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Posted Tuesday, January 13, 2009 11:52 AM
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Isn't this what change management requests are for. To keep track of what and when things are being done. Yes the data might be on the system that crashed that is why a hard copy is kept is a safe location. Keeping up with documentation is the worst part of the job. However, it is also one of the major parts of the job.
Post #635716
Posted Tuesday, January 13, 2009 12:01 PM


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I read a story about a shop that kept point-in-time restore data for all applications on all servers, throughout their history. They could restore any retired server, into a virtual environment, exactly as it had been on the particular day they needed.

One day, this became crucial for legal reasons, and they restored an old server into a virtual environment, with the databases and so on exactly as they had been on the critical day. And nobody could remember what the admin passwords had been, so the data might as well have not existed.

True or not, it was an amusing read. If true, I'm sure it was not so amusing to the people involved.

There are easy ways around that issue in SQL Server, of course.

As for keeping server version data, that's easy enough to do, but it isn't quite automatic. Good point, since it could very well matter when doing a restore.


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Post #635723
Posted Sunday, September 15, 2013 6:45 AM


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Getting too paranoid about installing updates in case you have to reconstruct some time in the future is not a good idea; it will completely destroy any development and release method that involes incremental release and/or incremental deployment and/or incremental maintenance. As someone else alrady pointed out, courts will usually be sympathetic if you can show that have followed acknowleged (industry standard) best practice and done your best if something needs to be reconstructed for legal reasons and you can't do it successfully. Using ITIL or something similar will ensure that you have records of what version was where when, because you need them for more than just legal reasons. Those records should include things like passwords or a copy of your password safe or equivalent (old passphrases for that safe should be kept in a secure physical safe - if you discard them you are probably dead in the water), encryption keys (only those held in password-protected format outside the database), platform patch state, and application patch state as well as stuff about the hardware modification state; the software components installed (platform, middleware, and application) should be kept in there installed forms along with all updates. That will mean that you can always get back to a past point in time, provided you can produce or simulate the required hardware.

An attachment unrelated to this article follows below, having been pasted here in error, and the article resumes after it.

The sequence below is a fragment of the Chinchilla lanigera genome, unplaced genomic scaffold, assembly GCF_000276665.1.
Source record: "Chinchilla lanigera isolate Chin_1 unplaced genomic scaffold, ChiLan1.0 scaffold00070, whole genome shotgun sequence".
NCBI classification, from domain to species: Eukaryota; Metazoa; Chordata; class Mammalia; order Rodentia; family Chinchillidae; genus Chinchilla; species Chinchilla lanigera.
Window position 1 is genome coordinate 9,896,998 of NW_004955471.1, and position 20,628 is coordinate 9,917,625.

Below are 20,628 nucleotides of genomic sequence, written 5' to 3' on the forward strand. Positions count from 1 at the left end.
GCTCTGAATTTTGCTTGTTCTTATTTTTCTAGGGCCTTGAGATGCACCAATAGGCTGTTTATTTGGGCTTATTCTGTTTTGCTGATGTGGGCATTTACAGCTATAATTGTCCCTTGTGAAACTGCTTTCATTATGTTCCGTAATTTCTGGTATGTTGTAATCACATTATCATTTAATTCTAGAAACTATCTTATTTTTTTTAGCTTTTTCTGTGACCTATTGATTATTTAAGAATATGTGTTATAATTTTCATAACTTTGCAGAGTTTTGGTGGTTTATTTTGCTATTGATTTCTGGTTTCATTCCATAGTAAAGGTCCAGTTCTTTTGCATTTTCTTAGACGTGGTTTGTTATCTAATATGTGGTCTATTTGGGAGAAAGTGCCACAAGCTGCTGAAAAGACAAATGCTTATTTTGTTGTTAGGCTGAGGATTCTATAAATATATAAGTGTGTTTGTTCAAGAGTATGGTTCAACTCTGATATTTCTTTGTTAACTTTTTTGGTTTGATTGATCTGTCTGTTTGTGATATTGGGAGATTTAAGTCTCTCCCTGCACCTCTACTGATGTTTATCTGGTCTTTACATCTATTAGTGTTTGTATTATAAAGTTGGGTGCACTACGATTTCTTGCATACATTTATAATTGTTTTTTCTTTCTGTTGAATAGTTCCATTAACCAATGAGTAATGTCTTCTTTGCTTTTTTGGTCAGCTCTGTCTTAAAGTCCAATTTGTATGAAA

Very few shops indeed actually do this. None that I've ever worked in did it properly, but in many cases QA of software changes included checks that behaviour of existing functionality with old data was no different betwen old and new versions. Of course such checks will rarely be 100% comprehensive, but they can in almost all cases be thorough enough to provide a 99.999% certainty of no change. Then there are changes part of whose purpose is to change the behaviour of existing functionality with old data (as opposed to adding separate new functionality) and there version records are indispensible. But again they aren't always kept for more than a year or two, so in real life most people are not prepared for a sudden requirement to reproduce some ancient history. I suspect that while the editorail will make people think about this, and make some people who are already trying to have the reversion capability think hard enough that they improve their methods, it will have little or no lasting effect on the majority of people who just can't be bothered with a requirement to recover anything from more than a couple of months back (obviously people in some industries can't legally be part of that majority).


Tom
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